Reconstruction of Au. Sediba. Credit: Lee Berger; University of the Witwatersrand
Researchers at Wits University in South Africa, including Peter Schmid from the University of Zurich, have described the anatomy of a single early hominin in six new studies.
Australopithecus sediba was discovered near Johannesburg in 2008. The studies in Science demonstrate how our two million year old ancestor walked, chewed and moved.
The fossils discovered four years ago in Malapa near Johannesburg show a mixture of primitive features of australopiths and advanced features of later human species.
The researchers led by Prof Lee Berger of Wits University are therefore of the opinion that the new species is currently the best candidate for a direct ancestor of our own genus Homo.
Researchers are now presenting new studies, including those of Peter Schmid, who taught and did research at the University of Zurich until he retired. Also involved were UZH students Nakita Frater, Sandra Mathews and Eveline Weissen.
Schmid has described the remains of Au. sediba‘s thorax. “They show a narrow upper ribcage, as the large apes have such as orangutans, chimpanzees and gorillas”, says Peter Schmid. The human thorax on the other hand is uniformly cylindrical. Along with the largely complete remnants of the pectoral girdle, we see the morphological picture of a conical ribcage with a raised shoulder joint, which looks like a permanent shrug. The less well-preserved elements of the lower thorax on the other hand indicate a slim waist, similar to that of a human being.
Conical ribcage makes it difficult to swing arms when walking
The narrow upper thorax of apes enables them to move the shoulder blade, which is important for climbing and brachiation in trees. Its conical shape makes it difficult, however, to swing their arms when walking upright or running, plus they were a similar length to an ape’s. This is why Schmid assumes that Au. sediba was not able to walk or run on both feet as well as humans. “They probably couldn’t run over longer distances, especially as they were unable to swing their arms, which saves energy”, says Schmid.
An examination of the lower extremities shows a heel, metatarsus, knee, hips and back, which are unique and unprecedented. Sediba must have walked with feet turned sharply inwards. This inward turn distinguishes it from other australopiths. The conclusion to be drawn is that our early ancestors were able to move around in a different way.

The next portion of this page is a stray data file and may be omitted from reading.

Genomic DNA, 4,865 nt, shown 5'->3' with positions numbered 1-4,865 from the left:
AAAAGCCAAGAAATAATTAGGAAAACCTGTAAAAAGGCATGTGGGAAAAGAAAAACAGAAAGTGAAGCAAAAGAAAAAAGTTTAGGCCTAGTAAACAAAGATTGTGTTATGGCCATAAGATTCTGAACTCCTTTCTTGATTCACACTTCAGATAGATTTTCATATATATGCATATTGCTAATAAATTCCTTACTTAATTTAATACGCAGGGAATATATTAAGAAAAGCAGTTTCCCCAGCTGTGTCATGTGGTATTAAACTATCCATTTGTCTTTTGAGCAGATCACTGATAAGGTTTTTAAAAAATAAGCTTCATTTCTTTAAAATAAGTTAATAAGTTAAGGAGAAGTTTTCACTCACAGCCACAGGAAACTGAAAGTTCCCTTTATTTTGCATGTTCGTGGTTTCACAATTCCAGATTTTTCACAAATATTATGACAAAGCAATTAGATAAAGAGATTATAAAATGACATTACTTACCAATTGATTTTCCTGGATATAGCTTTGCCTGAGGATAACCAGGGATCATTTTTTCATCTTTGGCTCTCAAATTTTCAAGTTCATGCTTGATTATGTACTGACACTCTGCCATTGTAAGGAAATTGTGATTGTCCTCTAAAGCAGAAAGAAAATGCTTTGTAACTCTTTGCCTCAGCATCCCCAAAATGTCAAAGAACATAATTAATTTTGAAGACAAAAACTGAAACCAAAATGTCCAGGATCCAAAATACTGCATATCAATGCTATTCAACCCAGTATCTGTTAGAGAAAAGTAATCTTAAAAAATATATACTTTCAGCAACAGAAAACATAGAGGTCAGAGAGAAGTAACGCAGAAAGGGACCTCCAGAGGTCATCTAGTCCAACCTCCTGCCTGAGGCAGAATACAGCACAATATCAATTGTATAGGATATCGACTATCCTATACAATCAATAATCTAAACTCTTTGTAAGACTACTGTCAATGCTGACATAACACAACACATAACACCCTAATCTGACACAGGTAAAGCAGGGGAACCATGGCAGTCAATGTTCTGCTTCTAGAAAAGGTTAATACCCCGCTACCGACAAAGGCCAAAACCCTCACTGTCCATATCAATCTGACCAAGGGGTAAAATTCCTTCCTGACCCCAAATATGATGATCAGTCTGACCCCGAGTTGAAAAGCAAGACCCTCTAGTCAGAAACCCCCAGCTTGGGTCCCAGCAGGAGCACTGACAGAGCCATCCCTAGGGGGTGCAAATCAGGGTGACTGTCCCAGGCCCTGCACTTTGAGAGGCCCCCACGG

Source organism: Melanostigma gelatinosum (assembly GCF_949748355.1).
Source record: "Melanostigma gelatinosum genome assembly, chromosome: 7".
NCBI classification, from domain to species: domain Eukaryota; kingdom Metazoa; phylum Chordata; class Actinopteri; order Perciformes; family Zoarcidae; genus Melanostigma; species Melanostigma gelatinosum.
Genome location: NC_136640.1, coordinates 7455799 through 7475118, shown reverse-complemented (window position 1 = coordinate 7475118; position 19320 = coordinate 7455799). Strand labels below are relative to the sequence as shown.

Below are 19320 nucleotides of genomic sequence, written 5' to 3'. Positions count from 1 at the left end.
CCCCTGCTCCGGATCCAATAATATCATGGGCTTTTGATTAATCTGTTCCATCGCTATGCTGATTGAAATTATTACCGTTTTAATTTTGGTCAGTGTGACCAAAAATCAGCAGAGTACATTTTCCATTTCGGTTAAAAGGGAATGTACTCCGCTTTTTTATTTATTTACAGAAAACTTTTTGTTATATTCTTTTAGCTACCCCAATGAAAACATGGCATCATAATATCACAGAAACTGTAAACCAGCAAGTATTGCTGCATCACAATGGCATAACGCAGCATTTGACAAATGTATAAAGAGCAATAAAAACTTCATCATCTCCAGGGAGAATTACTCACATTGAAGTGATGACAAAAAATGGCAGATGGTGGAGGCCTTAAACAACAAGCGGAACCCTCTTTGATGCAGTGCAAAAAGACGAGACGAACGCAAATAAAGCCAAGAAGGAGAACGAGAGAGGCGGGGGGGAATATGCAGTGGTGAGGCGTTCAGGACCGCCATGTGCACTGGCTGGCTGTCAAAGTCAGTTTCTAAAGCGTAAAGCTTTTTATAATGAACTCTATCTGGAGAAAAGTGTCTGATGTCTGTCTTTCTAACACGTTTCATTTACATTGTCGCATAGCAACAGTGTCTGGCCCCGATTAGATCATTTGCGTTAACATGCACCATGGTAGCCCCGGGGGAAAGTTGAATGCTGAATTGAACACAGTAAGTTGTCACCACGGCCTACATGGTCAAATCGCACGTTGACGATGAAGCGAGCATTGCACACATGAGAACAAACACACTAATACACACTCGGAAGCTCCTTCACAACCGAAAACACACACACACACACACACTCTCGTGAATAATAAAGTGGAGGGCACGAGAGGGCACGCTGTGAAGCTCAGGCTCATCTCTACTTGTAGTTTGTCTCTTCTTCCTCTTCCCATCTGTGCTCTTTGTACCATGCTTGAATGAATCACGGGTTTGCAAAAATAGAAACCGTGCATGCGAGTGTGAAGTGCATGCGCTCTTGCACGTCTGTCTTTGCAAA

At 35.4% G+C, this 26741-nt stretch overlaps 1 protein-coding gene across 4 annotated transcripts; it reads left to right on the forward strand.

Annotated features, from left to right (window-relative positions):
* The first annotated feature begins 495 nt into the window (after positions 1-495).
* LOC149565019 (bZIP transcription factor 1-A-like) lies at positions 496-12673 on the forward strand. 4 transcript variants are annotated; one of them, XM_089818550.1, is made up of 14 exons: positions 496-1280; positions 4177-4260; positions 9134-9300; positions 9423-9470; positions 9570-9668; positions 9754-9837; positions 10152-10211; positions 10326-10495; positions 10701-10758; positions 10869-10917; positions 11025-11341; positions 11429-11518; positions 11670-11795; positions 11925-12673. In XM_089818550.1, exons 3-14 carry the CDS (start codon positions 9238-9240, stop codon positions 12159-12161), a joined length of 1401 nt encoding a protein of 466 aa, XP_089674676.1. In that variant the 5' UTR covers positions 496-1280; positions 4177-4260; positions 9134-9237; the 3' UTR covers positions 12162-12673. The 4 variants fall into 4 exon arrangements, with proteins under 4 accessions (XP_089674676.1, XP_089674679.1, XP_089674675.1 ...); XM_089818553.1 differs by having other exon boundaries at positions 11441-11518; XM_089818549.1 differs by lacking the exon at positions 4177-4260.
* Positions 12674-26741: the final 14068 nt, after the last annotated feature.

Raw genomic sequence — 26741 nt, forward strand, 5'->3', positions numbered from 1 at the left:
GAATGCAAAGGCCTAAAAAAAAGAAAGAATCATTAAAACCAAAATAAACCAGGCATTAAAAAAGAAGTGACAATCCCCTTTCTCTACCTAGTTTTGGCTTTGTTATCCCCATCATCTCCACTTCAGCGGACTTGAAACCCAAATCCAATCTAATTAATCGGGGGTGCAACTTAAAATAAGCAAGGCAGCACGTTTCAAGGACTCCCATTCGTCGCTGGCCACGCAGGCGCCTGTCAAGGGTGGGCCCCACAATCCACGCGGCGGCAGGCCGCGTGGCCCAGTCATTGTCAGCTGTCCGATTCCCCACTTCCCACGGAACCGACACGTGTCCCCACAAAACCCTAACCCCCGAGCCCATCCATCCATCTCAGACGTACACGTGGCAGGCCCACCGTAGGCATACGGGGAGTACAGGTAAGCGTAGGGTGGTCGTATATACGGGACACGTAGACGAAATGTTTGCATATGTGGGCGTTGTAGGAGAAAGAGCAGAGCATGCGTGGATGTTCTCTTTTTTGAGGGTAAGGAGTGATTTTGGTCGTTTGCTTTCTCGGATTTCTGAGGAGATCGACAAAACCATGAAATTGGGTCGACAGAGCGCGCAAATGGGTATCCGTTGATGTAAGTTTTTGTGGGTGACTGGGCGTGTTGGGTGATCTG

Arms for climbing and brachiation
Au. sediba was an experienced climber. This is shown by the remains of the upper arm, radius, ulna, scapula, clavicle and fragment of sternum found in Malapa. These clearly belong to a single individual, which is unique in the entire previously known fossil record of the earliest hominins. With the exception of the hand bones described above, the upper extremity is exceptionally original. Au. sediba, like all the other representatives of the Australopithecus genus, had arms that were suitable for climbing as well as possibly for brachiation. Perhaps this capability was even more pronounced than has been assumed for this genus hitherto.
Differences from Australopithecus afarensis
Based on the dental crowns the researchers assume that Au. sediba does not belong phylogenetically to the eastern African australopiths but is closer to Au. africanus and thus forms a southern African sister group. This has an impact on our modern understanding of the evolution of early hominins from the late Pliocene. As such, Au. sediba and maybe even Au. africanus were not descended from Au. afarensis.
The lower jaw of the female skeleton was also examined along with previously unknown incisors and premolars. As noted already on the skull and other areas of the skeleton, the mandibular remains show similarities with other australopiths. They differ, however, in size and shape as well as in ontogenetic growth changes of Au. africanus. These results support the hypothesis that Au. sediba is taxonomically different from Au. africanus. In the relevant differences the parts of the lower jaw appear most to resemble those representatives of early Homo.
An analysis of the cervical, thoracic, lumbar and sacral region of the spinal column shows that Au. sediba had the same number of lumbar vertebrae as modern man. The strong hollow back suggests that he was more advanced in this area than Au. africanus and may be more likely compared with Homo erectus.
The new studies show a unique image of a human species with a mosaic-like physique. Some body parts are similar to those of earlier and others to those of later hominins. “The numerous similarities with Homo erectus suggest that Au. sediba represents the most appropriate early form of the genus Homo“, says Peter Schmid. The previous candidates are too fragmentary to be capable of occupying this position.